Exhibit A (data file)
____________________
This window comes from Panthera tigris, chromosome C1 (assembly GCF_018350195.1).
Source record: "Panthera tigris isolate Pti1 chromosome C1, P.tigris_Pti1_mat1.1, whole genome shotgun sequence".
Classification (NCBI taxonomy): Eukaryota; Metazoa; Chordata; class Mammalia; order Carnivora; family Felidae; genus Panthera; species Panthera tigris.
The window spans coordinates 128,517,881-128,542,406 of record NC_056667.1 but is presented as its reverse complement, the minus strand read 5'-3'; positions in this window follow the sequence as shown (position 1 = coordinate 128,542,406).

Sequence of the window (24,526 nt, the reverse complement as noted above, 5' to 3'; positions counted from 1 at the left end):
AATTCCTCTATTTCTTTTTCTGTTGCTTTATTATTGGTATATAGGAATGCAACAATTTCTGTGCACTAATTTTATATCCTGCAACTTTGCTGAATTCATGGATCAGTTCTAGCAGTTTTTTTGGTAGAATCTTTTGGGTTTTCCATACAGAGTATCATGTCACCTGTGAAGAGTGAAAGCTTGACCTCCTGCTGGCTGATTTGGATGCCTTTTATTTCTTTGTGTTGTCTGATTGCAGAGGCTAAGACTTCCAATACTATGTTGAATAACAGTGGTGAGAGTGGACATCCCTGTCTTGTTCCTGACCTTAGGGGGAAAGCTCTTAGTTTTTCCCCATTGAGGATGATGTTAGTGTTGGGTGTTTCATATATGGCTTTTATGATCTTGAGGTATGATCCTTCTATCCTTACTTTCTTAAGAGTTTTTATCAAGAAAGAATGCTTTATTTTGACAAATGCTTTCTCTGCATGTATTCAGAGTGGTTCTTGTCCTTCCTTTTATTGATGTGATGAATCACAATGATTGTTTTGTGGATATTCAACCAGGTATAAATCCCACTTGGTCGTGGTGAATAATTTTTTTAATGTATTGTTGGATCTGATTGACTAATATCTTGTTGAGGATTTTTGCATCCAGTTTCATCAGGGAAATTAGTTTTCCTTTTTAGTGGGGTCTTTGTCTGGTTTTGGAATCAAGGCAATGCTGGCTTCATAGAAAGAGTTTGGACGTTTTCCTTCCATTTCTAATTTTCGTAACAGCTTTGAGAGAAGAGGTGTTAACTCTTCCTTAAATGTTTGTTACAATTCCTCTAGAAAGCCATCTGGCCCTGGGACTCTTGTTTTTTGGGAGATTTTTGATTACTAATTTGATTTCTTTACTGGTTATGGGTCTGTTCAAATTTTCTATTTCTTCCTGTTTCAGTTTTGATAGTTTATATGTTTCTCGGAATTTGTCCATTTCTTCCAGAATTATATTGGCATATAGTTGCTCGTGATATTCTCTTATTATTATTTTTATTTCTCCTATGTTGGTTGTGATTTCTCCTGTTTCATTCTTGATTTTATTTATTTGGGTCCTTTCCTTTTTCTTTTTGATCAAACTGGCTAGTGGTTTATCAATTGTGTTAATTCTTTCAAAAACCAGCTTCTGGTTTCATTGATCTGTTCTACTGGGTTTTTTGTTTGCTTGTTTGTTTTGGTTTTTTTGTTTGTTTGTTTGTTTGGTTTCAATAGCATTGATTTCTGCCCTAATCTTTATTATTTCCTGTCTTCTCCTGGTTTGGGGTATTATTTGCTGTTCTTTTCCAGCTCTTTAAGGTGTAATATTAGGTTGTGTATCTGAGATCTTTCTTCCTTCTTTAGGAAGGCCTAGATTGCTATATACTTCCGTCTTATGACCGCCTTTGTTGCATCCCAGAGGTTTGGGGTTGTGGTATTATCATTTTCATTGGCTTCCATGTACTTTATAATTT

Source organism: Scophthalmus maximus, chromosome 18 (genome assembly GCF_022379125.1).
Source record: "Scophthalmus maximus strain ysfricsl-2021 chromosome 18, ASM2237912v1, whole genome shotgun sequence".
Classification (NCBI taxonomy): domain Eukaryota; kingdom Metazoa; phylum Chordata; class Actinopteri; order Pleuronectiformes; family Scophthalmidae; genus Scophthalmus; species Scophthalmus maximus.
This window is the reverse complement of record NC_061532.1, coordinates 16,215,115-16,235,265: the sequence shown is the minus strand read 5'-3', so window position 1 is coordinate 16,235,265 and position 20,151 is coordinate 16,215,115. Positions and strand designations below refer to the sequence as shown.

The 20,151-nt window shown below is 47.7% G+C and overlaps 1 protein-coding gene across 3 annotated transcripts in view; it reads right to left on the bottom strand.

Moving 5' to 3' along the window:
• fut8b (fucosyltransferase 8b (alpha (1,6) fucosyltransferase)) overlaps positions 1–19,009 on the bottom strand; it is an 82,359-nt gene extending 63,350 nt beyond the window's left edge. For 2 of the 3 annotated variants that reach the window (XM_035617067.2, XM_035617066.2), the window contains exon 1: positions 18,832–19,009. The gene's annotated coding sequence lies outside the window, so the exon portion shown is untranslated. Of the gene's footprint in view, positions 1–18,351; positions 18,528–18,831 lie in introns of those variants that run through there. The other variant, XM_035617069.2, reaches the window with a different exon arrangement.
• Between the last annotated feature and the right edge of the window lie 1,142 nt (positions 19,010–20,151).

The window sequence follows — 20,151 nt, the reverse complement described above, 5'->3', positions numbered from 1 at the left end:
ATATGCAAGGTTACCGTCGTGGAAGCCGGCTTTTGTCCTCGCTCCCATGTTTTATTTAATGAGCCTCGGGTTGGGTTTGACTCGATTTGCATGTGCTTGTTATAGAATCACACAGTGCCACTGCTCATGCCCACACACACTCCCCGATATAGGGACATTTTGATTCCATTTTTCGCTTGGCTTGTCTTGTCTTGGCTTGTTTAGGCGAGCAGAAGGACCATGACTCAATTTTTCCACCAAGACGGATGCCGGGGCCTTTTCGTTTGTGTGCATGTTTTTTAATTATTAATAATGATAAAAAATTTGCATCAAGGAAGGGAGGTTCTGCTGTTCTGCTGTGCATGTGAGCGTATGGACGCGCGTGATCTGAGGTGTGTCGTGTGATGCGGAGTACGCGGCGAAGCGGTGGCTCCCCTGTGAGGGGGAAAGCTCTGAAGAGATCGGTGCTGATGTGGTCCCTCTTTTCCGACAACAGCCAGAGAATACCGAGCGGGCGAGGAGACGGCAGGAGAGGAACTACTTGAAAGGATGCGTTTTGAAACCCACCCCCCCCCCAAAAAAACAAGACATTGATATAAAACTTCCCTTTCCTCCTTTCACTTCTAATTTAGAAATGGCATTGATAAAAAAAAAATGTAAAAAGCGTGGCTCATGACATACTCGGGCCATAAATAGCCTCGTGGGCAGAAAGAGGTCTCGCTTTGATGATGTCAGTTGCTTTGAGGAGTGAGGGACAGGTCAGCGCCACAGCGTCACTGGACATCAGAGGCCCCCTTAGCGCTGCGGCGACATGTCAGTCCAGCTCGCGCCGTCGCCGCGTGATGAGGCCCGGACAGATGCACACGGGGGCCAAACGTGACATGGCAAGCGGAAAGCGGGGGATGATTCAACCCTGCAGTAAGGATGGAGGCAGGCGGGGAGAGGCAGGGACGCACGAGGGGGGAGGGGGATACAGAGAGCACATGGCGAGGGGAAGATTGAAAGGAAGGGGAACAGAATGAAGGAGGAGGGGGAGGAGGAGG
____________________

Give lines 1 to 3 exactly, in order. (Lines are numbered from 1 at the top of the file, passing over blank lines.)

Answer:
This window comes from Panthera tigris, chromosome C1 (assembly GCF_018350195.1).
Source record: "Panthera tigris isolate Pti1 chromosome C1, P.tigris_Pti1_mat1.1, whole genome shotgun sequence".
Classification (NCBI taxonomy): Eukaryota; Metazoa; Chordata; class Mammalia; order Carnivora; family Felidae; genus Panthera; species Panthera tigris.